When a criminal defendant pays bail, they leave the court’s custody and enter into a legal agreement. By entering into this agreement, the defendant consents to appear for their trial at a later date. For those who aren’t able to pay the bail outright, a bail bond is a possible option. A bail bond is another legal agreement between a criminal defendant, the court, and a bail bondsman. The bondsman signs an agreement that they will pay the court the full bail amount if you fail to appear for the set trial dates in exchange for a fee paid by the defendant. This allows the defendant to leave the court’s custody, even if they can’t pay bail immediately. Some states allow bail bond agents to appear in court, while others do not.

When Would a Bail Bondsman Come to Court?

The role of bail bond agents varies in different states. Some states incorporate them into the legal procedure, while others prohibit bail bonds altogether. The following are scenarios in which a bail bond agent may come to court:

When Paying Your Bail Bond

If you reach out to a bail bondsman, they may ask questions to assess your situation and whether or not you qualify for their services. If you do qualify, they may appear in court to pay your bail and organize an agreement with you.

Bail Review Hearing

The prosecution has the right to schedule a bail review hearing if they feel that the bail amount was set too low. A bail bondsman may attend this hearing to provide additional information about the defendant’s ability to appear in court. The agent will often support the original bail amount in favor of the defendant.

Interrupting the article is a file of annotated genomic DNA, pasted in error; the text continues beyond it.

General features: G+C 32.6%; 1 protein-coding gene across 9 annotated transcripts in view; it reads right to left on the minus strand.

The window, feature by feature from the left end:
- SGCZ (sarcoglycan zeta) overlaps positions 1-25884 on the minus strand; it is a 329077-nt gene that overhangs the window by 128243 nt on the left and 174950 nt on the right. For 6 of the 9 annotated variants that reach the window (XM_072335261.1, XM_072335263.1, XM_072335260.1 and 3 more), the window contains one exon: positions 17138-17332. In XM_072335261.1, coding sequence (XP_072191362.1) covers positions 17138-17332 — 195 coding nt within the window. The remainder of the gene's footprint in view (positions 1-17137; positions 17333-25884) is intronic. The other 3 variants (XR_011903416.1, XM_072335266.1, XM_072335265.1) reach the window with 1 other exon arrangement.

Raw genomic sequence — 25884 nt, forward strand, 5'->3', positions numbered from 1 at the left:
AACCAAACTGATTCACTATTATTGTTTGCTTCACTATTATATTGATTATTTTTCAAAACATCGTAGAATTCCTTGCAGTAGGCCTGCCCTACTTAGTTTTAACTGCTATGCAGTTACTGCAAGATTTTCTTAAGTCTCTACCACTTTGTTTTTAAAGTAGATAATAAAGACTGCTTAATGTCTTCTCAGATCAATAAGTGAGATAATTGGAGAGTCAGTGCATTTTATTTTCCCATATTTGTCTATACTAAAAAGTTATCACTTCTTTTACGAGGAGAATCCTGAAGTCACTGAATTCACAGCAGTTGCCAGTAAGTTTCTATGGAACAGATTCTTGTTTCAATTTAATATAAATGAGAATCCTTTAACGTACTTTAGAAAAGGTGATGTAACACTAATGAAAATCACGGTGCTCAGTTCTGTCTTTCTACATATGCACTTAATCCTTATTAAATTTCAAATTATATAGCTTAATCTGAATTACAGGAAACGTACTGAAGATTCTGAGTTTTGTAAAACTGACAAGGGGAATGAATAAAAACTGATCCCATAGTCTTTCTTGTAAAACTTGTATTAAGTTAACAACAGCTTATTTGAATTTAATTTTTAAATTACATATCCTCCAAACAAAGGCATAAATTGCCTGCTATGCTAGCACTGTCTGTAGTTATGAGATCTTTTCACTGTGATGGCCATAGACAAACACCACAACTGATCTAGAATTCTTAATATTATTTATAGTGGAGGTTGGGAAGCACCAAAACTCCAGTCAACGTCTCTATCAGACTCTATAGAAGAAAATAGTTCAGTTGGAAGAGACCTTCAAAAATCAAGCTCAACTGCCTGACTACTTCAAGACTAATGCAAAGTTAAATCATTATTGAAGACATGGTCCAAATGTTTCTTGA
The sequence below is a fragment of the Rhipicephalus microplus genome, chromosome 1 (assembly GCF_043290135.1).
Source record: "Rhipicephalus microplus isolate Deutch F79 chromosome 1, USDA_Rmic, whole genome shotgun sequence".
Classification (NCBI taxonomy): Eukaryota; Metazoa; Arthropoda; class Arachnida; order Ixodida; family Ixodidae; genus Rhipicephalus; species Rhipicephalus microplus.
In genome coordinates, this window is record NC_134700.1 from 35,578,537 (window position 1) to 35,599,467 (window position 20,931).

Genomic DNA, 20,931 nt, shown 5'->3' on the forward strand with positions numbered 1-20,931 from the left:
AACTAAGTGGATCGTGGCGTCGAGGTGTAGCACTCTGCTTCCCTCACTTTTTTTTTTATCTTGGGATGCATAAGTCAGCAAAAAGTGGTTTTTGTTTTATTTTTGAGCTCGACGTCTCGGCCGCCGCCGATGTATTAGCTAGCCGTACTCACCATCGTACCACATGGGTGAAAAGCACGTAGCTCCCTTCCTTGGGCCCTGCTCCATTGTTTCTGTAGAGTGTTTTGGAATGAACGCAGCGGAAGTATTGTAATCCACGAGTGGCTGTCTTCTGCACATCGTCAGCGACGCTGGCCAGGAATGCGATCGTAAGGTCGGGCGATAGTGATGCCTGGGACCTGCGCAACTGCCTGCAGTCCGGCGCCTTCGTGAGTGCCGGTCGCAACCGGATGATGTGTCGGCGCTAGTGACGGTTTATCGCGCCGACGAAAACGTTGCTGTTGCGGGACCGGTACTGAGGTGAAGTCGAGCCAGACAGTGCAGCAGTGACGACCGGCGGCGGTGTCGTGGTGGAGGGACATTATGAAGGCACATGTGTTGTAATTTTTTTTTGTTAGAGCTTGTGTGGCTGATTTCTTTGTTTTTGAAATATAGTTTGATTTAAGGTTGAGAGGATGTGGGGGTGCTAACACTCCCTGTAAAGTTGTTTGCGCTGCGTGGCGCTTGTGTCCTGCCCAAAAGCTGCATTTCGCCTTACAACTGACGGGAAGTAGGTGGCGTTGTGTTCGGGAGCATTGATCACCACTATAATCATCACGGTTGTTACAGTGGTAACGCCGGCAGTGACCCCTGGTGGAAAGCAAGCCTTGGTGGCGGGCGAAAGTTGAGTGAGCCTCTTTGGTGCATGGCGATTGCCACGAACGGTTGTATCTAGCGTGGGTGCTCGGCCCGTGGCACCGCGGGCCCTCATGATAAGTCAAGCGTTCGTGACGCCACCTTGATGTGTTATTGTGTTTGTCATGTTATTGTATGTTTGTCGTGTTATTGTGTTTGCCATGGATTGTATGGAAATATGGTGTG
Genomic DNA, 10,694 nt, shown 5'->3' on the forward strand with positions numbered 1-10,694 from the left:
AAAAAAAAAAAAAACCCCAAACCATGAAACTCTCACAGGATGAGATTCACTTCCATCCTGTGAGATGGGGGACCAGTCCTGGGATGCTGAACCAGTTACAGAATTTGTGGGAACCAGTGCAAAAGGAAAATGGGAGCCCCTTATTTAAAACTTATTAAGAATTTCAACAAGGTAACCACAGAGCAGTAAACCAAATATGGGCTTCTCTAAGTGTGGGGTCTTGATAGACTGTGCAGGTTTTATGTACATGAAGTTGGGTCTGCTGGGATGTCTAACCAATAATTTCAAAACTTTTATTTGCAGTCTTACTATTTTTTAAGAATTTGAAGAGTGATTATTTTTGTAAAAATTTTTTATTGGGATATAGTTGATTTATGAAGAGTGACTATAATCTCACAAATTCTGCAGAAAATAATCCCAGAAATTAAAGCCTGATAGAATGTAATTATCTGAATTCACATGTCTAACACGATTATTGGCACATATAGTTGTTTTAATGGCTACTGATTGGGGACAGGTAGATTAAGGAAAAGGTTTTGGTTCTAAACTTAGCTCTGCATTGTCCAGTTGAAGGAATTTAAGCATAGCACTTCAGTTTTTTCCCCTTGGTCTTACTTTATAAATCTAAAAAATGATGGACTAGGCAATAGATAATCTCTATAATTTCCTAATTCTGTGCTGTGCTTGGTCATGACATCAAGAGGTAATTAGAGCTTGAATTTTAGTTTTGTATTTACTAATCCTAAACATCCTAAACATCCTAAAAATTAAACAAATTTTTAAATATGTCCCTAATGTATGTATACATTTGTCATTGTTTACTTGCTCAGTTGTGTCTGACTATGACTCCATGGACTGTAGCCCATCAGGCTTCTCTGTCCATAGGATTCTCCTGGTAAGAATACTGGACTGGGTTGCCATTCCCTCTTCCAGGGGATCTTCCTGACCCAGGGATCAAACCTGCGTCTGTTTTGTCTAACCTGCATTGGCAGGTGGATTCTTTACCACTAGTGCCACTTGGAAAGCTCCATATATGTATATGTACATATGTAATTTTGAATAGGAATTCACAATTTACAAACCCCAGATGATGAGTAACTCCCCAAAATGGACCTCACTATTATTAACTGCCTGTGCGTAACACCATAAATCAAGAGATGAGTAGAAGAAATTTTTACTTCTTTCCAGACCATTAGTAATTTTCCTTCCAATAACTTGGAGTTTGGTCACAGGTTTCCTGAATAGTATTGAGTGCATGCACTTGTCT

Forfeiture Hearings

A bondsman is obligated to pay the full bail amount to the court if the defendant fails to appear for their trial dates. Many state laws allow the bondsman to arrest the defendant if they do not appear for their trial date. In this case, the bondsman may also attend future hearings or trial dates.


The bail bond agent can be called on as one of your witnesses in some cases. In such a case, the court will require them to come to court and testify in connection with your case.

When Won’t a Bail Bondsman Come to Court?

If the defendant appears in court as agreed, the bondsmen may never have to come to court. When the defendant appears in court as stipulated in the bail bond agreement, they run a lower risk to the bail bondsman. A bondsman may choose to appear as an observer in court as a way of tracking their investment. They won’t likely be asked to attend court unless the defendant presents an inability to show up to court dates. 

Bail Bonds Services May Be Able To Help You

The presence of a bail bondsman in court depends on the specific circumstances of the case, the terms of the bail bond agreement, and how well the defendant upholds their end of the deal. Some states allow bail bond agents to appear in court, while others have outlawed that practice.